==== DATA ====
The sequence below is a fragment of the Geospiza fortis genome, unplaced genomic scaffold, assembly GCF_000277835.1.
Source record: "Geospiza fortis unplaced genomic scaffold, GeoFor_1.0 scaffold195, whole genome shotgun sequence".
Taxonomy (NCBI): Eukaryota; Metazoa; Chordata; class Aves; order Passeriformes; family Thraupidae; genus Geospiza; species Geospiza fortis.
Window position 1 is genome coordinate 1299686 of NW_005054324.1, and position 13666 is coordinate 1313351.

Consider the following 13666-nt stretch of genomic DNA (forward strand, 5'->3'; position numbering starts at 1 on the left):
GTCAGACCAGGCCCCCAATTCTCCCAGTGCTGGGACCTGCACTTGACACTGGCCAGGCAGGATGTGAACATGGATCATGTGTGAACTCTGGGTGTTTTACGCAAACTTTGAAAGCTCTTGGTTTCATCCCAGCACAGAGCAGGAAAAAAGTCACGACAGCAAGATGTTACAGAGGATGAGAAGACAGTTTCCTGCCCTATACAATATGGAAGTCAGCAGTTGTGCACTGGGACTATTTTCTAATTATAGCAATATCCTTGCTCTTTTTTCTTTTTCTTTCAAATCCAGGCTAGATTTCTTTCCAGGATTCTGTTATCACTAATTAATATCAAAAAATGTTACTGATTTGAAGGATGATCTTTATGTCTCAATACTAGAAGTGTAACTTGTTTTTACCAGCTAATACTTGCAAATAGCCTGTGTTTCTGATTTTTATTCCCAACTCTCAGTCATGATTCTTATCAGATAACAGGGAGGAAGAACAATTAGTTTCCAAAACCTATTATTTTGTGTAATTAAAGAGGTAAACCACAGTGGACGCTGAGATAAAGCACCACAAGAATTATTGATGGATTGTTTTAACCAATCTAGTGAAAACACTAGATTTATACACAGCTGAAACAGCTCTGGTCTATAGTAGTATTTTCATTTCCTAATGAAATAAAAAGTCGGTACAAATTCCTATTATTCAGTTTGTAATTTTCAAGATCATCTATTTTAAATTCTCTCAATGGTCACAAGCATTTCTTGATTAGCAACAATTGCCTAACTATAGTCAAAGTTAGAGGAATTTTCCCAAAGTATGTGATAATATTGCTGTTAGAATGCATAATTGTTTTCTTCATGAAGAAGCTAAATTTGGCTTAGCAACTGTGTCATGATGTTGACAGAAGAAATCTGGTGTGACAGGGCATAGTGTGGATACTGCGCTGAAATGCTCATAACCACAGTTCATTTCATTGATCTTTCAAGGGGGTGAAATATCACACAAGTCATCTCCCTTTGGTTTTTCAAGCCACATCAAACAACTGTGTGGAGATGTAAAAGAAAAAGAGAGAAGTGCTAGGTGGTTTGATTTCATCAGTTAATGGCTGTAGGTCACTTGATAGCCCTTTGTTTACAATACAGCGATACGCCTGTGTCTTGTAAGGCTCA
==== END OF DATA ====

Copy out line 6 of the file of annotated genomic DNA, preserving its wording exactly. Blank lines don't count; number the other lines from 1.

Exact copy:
GTCAGACCAGGCCCCCAATTCTCCCAGTGCTGGGACCTGCACTTGACACTGGCCAGGCAGGATGTGAACATGGATCATGTGTGAACTCTGGGTGTTTTACGCAAACTTTGAAAGCTCTTGGTTTCATCCCAGCACAGAGCAGGAAAAAAGTCACGACAGCAAGATGTTACAGAGGATGAGAAGACAGTTTCCTGCCCTATACAATATGGAAGTCAGCAGTTGTGCACTGGGACTATTTTCTAATTATAGCAATATCCTTGCTCTTTTTTCTTTTTCTTTCAAATCCAGGCTAGATTTCTTTCCAGGATTCTGTTATCACTAATTAATATCAAAAAATGTTACTGATTTGAAGGATGATCTTTATGTCTCAATACTAGAAGTGTAACTTGTTTTTACCAGCTAATACTTGCAAATAGCCTGTGTTTCTGATTTTTATTCCCAACTCTCAGTCATGATTCTTATCAGATAACAGGGAGGAAGAACAATTAGTTTCCAAAACCTATTATTTTGTGTAATTAAAGAGGTAAACCACAGTGGACGCTGAGATAAAGCACCACAAGAATTATTGATGGATTGTTTTAACCAATCTAGTGAAAACACTAGATTTATACACAGCTGAAACAGCTCTGGTCTATAGTAGTATTTTCATTTCCTAATGAAATAAAAAGTCGGTACAAATTCCTATTATTCAGTTTGTAATTTTCAAGATCATCTATTTTAAATTCTCTCAATGGTCACAAGCATTTCTTGATTAGCAACAATTGCCTAACTATAGTCAAAGTTAGAGGAATTTTCCCAAAGTATGTGATAATATTGCTGTTAGAATGCATAATTGTTTTCTTCATGAAGAAGCTAAATTTGGCTTAGCAACTGTGTCATGATGTTGACAGAAGAAATCTGGTGTGACAGGGCATAGTGTGGATACTGCGCTGAAATGCTCATAACCACAGTTCATTTCATTGATCTTTCAAGGGGGTGAAATATCACACAAGTCATCTCCCTTTGGTTTTTCAAGCCACATCAAACAACTGTGTGGAGATGTAAAAGAAAAAGAGAGAAGTGCTAGGTGGTTTGATTTCATCAGTTAATGGCTGTAGGTCACTTGATAGCCCTTTGTTTACAATACAGCGATACGCCTGTGTCTTGTAAGGCTCA